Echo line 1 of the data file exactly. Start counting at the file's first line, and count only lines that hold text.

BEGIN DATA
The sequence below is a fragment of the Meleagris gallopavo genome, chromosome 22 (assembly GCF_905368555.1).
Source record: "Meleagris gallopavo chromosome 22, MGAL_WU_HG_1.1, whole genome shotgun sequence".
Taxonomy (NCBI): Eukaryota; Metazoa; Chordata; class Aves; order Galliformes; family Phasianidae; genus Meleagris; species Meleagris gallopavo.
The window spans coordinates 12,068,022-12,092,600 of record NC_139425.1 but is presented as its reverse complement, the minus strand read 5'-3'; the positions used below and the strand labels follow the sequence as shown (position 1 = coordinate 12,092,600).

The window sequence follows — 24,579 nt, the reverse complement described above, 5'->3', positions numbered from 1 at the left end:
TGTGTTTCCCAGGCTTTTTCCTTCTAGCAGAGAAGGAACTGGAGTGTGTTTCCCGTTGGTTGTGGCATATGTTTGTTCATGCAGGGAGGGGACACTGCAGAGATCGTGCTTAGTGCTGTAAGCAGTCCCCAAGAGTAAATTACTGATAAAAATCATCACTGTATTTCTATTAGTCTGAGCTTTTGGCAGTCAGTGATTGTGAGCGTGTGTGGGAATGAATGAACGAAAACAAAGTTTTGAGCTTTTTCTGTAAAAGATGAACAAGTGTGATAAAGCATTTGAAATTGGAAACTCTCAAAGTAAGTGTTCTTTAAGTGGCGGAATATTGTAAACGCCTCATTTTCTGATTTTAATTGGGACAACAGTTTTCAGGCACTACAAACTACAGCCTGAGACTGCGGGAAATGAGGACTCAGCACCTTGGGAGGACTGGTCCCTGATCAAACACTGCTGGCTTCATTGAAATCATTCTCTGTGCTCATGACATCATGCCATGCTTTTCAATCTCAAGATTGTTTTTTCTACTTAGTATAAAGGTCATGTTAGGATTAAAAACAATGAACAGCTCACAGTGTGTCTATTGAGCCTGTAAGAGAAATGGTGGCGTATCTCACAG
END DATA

The sequence below is a fragment of the Meleagris gallopavo genome, chromosome 22 (assembly GCF_905368555.1).